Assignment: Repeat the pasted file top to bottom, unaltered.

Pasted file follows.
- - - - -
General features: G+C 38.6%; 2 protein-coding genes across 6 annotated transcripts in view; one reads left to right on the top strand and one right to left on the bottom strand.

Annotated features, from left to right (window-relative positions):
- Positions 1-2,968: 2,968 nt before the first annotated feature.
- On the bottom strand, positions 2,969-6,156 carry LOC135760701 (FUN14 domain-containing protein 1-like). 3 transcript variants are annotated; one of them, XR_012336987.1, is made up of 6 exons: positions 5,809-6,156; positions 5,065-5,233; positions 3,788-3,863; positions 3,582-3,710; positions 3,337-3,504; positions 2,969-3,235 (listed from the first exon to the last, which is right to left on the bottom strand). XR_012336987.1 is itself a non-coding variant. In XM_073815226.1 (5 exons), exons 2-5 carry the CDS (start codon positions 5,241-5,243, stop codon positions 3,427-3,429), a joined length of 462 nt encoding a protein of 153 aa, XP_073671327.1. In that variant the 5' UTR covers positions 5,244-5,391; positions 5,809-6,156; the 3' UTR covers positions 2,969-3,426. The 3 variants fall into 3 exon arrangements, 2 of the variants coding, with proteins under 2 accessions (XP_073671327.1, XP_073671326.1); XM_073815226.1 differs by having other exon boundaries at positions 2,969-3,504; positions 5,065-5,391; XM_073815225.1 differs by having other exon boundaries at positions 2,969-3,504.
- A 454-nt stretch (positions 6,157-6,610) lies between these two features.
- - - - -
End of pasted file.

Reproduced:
General features: G+C 38.6%; 2 protein-coding genes across 6 annotated transcripts in view; one reads left to right on the top strand and one right to left on the bottom strand.

Annotated features, from left to right (window-relative positions):
- Positions 1-2,968: 2,968 nt before the first annotated feature.
- On the bottom strand, positions 2,969-6,156 carry LOC135760701 (FUN14 domain-containing protein 1-like). 3 transcript variants are annotated; one of them, XR_012336987.1, is made up of 6 exons: positions 5,809-6,156; positions 5,065-5,233; positions 3,788-3,863; positions 3,582-3,710; positions 3,337-3,504; positions 2,969-3,235 (listed from the first exon to the last, which is right to left on the bottom strand). XR_012336987.1 is itself a non-coding variant. In XM_073815226.1 (5 exons), exons 2-5 carry the CDS (start codon positions 5,241-5,243, stop codon positions 3,427-3,429), a joined length of 462 nt encoding a protein of 153 aa, XP_073671327.1. In that variant the 5' UTR covers positions 5,244-5,391; positions 5,809-6,156; the 3' UTR covers positions 2,969-3,426. The 3 variants fall into 3 exon arrangements, 2 of the variants coding, with proteins under 2 accessions (XP_073671327.1, XP_073671326.1); XM_073815226.1 differs by having other exon boundaries at positions 2,969-3,504; positions 5,065-5,391; XM_073815225.1 differs by having other exon boundaries at positions 2,969-3,504.
- A 454-nt stretch (positions 6,157-6,610) lies between these two features.